Deans' stroke musings

Changing stroke rehab and research worldwide now.Time is Brain!Just think of all the trillions and trillions of neurons that DIE each day because there are NO effective hyperacute therapies besides tPA(only 12% effective). I have 493 posts on hyperacute therapy, enough for researchers to spend decades proving them out. These are my personal ideas and blog on stroke rehabilitation and stroke research. Do not attempt any of these without checking with your medical provider. Unless you join me in agitating, when you need these therapies they won't be there.

What this blog is for:

Shortly after getting out of the hospital and getting NO information on the process or protocols of stroke rehabilitation and recovery I started searching on the internet and found that no other survivor received useful information. This is an attempt to cover all stroke rehabilitation information that should be readily available to survivors so they can talk with informed knowledge to their medical staff. It's quite disgusting that this information is not available from every stroke association and doctors group.
My back ground story is here:

Wednesday, September 7, 2016

Decades later, head trauma can lead to memory loss, other issues

I know this is for concussions but we need to know the same for stroke. I'm 10 years out, when do I have to start worrying about memory loss?
Talking with my mom the other day, I was surprised to hear that my dad had seen a neurologist to discuss recent lapses in his short-term memory.
Dad’s doctor discovered that his memory loss was likely came from the slight shrinkage of the right frontal lobe of his brain caused by a concussion, Mom said.
The concussion occurred decades ago, possibly before I was even born.
All of this worried me, of course. I worried about my father’s health. I worried about other friends and family members who had been bumped, smashed and pummeled by athletics, car accidents and falls. I worried about what I didn’t know.
A concussion is a type of traumatic brain injury, or TBI, caused by a blow to the head or other excessive force. An injury to the brain, which may or may not lead to a loss of consciousness, can impair a person’s physical, cognitive and even emotional behaviors for days or weeks.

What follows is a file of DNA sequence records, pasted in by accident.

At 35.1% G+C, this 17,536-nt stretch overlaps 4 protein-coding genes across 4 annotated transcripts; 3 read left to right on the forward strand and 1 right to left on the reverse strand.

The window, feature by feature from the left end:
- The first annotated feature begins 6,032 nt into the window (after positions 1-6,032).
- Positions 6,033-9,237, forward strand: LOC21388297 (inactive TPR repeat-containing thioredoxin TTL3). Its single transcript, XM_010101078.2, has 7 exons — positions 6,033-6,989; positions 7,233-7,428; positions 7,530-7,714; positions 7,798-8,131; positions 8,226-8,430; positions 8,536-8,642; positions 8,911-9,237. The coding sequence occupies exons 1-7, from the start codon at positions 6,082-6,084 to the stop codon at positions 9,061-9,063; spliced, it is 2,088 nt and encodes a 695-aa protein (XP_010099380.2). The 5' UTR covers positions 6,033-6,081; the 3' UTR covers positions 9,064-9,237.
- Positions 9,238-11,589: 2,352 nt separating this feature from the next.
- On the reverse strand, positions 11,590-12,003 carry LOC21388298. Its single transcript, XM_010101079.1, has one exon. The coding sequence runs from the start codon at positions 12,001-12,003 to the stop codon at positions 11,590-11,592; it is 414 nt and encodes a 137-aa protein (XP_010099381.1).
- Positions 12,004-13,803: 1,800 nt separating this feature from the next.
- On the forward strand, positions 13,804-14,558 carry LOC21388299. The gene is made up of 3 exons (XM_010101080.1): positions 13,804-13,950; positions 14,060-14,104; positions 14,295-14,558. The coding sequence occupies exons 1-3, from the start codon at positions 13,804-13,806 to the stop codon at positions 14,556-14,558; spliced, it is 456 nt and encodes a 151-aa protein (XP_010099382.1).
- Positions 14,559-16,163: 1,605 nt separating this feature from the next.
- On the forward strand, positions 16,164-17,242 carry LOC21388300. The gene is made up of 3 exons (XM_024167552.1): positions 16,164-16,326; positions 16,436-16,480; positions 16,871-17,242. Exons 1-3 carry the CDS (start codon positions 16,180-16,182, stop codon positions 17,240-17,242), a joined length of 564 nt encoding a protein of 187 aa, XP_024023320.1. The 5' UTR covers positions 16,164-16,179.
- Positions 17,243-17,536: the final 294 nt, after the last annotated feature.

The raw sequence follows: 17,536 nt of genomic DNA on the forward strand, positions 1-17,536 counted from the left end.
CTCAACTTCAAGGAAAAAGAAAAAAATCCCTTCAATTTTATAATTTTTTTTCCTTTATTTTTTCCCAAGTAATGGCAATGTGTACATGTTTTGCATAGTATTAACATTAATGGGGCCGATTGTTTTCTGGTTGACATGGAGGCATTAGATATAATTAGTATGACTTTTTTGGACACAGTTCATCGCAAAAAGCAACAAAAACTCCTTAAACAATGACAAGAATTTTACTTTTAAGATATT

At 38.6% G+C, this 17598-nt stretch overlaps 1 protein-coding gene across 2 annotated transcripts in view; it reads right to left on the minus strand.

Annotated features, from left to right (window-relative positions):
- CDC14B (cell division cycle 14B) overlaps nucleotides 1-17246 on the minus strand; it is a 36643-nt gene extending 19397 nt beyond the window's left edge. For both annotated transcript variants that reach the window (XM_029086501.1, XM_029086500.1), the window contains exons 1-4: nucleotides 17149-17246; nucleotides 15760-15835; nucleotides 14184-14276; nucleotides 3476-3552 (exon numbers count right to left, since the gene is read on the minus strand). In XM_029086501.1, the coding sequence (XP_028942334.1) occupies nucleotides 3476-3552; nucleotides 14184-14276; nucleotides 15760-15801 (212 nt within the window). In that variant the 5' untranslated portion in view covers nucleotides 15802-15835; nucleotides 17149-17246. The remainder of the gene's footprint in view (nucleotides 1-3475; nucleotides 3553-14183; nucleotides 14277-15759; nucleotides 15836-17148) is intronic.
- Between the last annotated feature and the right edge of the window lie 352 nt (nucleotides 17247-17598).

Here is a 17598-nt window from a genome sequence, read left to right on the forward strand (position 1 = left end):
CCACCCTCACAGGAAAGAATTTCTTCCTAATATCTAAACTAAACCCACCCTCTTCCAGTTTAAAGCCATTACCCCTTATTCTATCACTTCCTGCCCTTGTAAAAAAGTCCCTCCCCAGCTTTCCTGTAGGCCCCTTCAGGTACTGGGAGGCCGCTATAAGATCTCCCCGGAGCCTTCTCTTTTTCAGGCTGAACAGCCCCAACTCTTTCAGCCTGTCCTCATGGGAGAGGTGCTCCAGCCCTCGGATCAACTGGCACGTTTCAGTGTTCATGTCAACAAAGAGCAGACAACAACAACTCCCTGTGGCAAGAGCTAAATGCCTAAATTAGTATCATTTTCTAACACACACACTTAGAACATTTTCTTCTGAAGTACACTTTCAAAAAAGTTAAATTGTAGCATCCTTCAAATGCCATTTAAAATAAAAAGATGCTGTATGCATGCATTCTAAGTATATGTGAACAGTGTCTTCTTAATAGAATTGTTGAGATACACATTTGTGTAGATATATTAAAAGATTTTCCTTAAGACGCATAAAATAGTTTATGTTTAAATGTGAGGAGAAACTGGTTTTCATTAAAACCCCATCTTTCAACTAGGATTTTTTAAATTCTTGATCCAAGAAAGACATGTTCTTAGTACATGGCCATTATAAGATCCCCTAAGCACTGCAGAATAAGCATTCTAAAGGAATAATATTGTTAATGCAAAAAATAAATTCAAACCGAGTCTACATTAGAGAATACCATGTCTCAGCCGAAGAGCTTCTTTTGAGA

However, studies are raising concerns about the long-term effects of concussion and other brain injuries, even if suffered just once, says Dr. Raina Gupta, a neurologist at Advocate Illinois Masonic Medical Center.
“The long-term effects of head trauma are just now being studied. So not much is known,” Dr. Gupta says. “They very likely include changes in cognition and, yes, memory loss.”
We know much more about the short-term effects, which include headache, seizures, dizziness, insomnia, depression, irritability, double vision, changes in smell, facial pain and the loss of memory. These typically develop in the first days after mild TBI and generally stop within a few weeks or months. But any of these symptoms can persist longer.
“If you sustained a head injury years ago and are having persistent issues with your cognitive function, such as feeling foggy or slowed down, difficulty concentrating, memory loss or confusion, you should definitely talk to your doctor,” Dr. Gupta says.
“Also be sure to discuss any changes in mood or sleep, and difficulties with language, attention and processing information,” she adds. “Long-term effects of head injury may lead to partial or total disability that may prevent a person’s functional and psychosocial recovery.”
Though it may be difficult to definitively connect such symptoms to a head injury from many years before, physicians are certain such injuries can cause changes in the brain, even at the cellular level. But Dr. Gupta cautions that it will take more research to fully understand these effects on the brain.
To avoid long-term effects, anyone suffering a head injury should be immediately evaluated by a physician.  After any head injury, you should take your time to recover, slowly increasing physical activity and exercise, as symptoms allow, under the supervision of your doctor. During your recovery, avoid undue strain to the brain until your learning processes have fully recovered. Seeking treatment for mood and sleep disturbances also may be beneficial to your recovery.
“Anyone experiencing any or all of these cognitive symptoms, even years after a blow to the head or concussion, should seek medical attention and, if appropriate, further evaluation,” Dr. Gupta says. “It’s always better to be safe. And there are ways we can help.” (I don't see any way that doctors can help after a concussion, there are no known protocols for that.)
I will definitely be passing this advice on to my dad.

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